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M.R.S. Enterprises, Inc. v. Sheet Metal Workers' International Association

March 29, 2007

M.R.S. ENTERPRISES, INC., PLAINTIFF AND COUNTERCLAIM DEFENDANT,
v.
SHEET METAL WORKERS' INTERNATIONAL ASSOCIATION, LOCAL 40; AND THE NATIONAL JOINT ADJUSTMENT BOARD FOR THE SHEET METAL INDUSTRY, DEFENDANTS AND COUNTERCLAIMANTS.



The opinion of the court was delivered by: John M. Facciola United States Magistrate Judge

MEMORANDUM OPINION and ORDER

Before me is an application and supplemental application for attorneys' fees and expenses incurred by the Sheet Metal Workers' International Association, Local 40, defendant and counterclaimant (the "Union") in this action. In total, the Union seeks as much as $94,704 in fees and $1410.44 in expenses.

M.R.S Enterprises, Inc., plaintiff and counterclaim defendant ("M.R.S."), objects to the reasonableness of the fees on two grounds: (1) the hours expended by Union counsel were unreasonable, and (2) Union lawyers are seeking fees at hourly rates that are greater than those they charged their client.

I shall deal with each issue in turn, addressing, first, the specific objections of M.R.S. to various entries in the Union lawyers' time records.

I. The Reasonableness of the Hours Expended

A. Time Spent on Issues not Raised by M.R.S

M.R.S. first complains that Union counsel spent 31.5 hours preparing the Answer and Counterclaim, which included four hours on issues "that were not raised by the Plaintiff, including benefit funds and legal research in to (sic) the right to picket for an 8(f) agreement." Plaintiff/Counterclaim Defendant's Opposition to the Counterclaimant's Application for Attorney Fees ("Opp.") at 2.

There are many cases where a lawyer presumes she must cover issues and arguments that she reasonably believes may bear on the court's ultimate decision even though her opponent has not raised them. Thus, the true standard for disallowance of attorneys' fees would be the expenditure of time on issues and arguments that no reasonable lawyer would believe had any relevance or significance to her client's claims. I have reviewed the Answer and Complaint and I cannot say that the four hours spent on the legal issue of the right of unions to picket for what are called § 8(f) agreements were, on their face, so irrelevant and insignificant that addressing the issue was a waste of time. To the contrary, as Union counsel point out, the Union has to establish that, as a matter of law, it had the right to picket for such an agreement so that it could argue that it had given up the right to picket for a new § 8(f) agreement in return for what is called "interest arbitration." See Counterclaimant Sheet Metal Workers Local 40's Motion to Confirm Arbitration Award at 26. That argument is persuasive; indeed, M.R.S. did not even answer it.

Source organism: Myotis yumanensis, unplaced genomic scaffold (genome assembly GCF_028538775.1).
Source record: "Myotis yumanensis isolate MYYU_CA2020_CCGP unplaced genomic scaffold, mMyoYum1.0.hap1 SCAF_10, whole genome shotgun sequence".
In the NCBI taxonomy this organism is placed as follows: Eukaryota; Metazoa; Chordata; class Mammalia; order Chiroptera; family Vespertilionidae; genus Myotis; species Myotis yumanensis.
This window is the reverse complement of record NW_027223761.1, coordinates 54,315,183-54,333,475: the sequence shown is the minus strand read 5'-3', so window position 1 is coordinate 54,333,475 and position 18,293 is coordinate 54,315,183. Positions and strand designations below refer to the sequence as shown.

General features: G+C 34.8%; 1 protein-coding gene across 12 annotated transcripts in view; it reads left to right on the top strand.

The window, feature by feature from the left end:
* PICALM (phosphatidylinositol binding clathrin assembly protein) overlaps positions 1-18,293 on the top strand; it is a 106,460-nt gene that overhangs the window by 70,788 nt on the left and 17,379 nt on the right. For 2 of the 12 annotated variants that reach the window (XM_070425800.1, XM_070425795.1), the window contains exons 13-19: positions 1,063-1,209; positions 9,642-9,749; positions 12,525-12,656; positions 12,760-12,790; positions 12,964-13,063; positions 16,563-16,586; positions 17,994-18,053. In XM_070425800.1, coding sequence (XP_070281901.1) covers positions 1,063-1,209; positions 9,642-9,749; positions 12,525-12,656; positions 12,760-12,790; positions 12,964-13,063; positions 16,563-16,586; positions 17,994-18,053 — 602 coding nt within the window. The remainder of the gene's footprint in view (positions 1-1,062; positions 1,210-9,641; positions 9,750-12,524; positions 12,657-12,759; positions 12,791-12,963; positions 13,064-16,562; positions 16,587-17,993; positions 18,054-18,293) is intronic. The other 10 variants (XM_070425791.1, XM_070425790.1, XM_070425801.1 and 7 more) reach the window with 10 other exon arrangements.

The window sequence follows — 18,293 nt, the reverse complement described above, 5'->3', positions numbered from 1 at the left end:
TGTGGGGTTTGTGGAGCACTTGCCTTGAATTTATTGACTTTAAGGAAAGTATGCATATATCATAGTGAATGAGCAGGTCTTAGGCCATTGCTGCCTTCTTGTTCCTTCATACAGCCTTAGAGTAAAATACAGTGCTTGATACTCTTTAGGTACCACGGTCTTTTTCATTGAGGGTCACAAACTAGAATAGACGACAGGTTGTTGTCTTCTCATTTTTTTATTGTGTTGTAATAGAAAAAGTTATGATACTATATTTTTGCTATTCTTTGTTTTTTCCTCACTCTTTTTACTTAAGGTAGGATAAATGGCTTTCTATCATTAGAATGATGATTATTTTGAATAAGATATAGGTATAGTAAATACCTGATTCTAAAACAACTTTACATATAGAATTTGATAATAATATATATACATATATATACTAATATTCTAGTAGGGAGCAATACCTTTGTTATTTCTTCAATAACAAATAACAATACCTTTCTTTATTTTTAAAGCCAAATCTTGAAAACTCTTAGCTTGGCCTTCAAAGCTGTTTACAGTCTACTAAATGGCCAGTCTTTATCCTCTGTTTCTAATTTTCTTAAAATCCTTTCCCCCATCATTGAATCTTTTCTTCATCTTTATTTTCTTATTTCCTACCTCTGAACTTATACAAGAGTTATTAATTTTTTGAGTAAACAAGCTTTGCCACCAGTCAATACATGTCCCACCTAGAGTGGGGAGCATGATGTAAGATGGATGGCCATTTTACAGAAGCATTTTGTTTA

Furthermore, I have indicated that the proper standard to determine if the time spent on a particular issue was reasonable is whether a reasonable lawyer would have devoted time and effort to that issue, even though his opponent did not raise it. I have reviewed the briefs carefully and I cannot find that, under the standard I have articulated, no reasonable lawyer would have devoted the time and effort that Union counsel did to the issue M.R.S. now protests.

B. Call to Representatives of Benefit Funds

M.R.S. takes exception to a half-hour phone call from Union counsel to "Eileen Marks" on October 24, 2005. Union counsel explain that the call was necessary for proper consideration of whether their client, the Union, should "urge the benefit funds*fn1 to intervene, or whether the Union should avoid delay and seek to have the award enforced first." Counterclaimant Sheet Metal Workers Local 40's Reply to M.R.S. Enterprises' Opposition to Application for Attorneys' Fees, at 3. I cannot possibly describe counsel's doing that as a waste of time; to the contrary, it was legitimate for Union counsel to consider the tactical advantages and disadvantages of asking the benefit funds to intervene.

C. Hours Spent Reviewing Opinion

M.R.S. also takes exception to Union counsel charging 20 hours to read Judge Kollar-Kotelly's decision in this case and to Union counsel spending "over 20 hours talking to each other on the telephone or in e-mail communications." Opp. at 2. But, as Union counsel point out, the vast majority of entries that contain references to telephone conferences, email communications, or to reviewing the judge's order also specify what other things counsel did in addition to telephone conversations, emails, and reviewing the judge's order. Having reviewed each entry, I cannot find that the time claimed for the protested ...


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